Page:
There’s big demand for trades and technology teachers in B.C.’s secondary schools. Responding to the need, Okanagan College and UBC Okanagan are working together to help more students become qualified secondary school teachers with this high-demand specialization.
The two institutions signed a letter of understanding on Monday that will see students from the two-year Trades and Technology Teacher Education (TTTE) diploma program at Okanagan College seamlessly move into the Trades and Technology Specialty in UBC Okanagan’s Secondary Teacher Education Program.
“Finding trades and technology teachers is hard,” said Robert Campbell, Dean of the Faculty of Education at UBC Okanagan. He noted that B.C.’s only other trades and technology secondary teacher education program is at UBC in Vancouver, and demand is so great that graduates from that program have not made it out of the Lower Mainland.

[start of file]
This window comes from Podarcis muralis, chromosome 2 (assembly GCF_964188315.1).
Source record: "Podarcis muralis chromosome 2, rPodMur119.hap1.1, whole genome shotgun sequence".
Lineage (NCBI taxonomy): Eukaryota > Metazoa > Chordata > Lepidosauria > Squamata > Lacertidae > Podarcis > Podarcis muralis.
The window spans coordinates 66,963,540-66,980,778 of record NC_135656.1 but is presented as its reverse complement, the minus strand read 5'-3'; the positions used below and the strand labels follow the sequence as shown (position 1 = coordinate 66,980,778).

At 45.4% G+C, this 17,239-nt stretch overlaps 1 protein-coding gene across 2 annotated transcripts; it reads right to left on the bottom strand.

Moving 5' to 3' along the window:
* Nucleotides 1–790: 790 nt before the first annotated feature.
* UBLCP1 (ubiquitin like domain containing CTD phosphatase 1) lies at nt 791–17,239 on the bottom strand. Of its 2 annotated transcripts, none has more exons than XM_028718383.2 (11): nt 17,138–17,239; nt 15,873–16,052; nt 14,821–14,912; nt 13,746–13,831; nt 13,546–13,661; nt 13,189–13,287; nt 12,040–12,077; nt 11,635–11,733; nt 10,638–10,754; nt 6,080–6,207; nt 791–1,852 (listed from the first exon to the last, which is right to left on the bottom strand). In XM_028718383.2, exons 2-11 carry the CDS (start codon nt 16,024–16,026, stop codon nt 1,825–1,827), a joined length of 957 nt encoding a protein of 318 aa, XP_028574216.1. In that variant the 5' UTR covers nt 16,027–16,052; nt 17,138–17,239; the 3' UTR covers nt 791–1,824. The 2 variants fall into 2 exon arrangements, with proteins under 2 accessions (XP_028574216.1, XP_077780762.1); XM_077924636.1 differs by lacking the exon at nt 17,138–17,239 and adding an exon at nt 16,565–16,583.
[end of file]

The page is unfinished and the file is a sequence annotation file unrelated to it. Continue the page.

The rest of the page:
“There are jobs just about everywhere in the world for people with your background,” he told students from Okanagan College and UBC Okanagan on hand for the signing. “I’ve been really impressed with the quality of students from Okanagan College,” he said.
“About five years ago we started talking about the demand for trades and technology teachers in the secondary system,” said John Haller, Dean of Trades and Apprenticeship at Okanagan College. “About a year and a half later we got funding to launch the program — just as we were in transition from OUC to Okanagan College and UBC Okanagan. It was a lot of hard work — a lot of persistence, but it was worth the work. Today is a momentous day for us.”
Most of Okanagan College’s 2006 TTTE diploma program graduates are now enrolled in UBC Okanagan’s Secondary Teacher Education Program.
— 30 —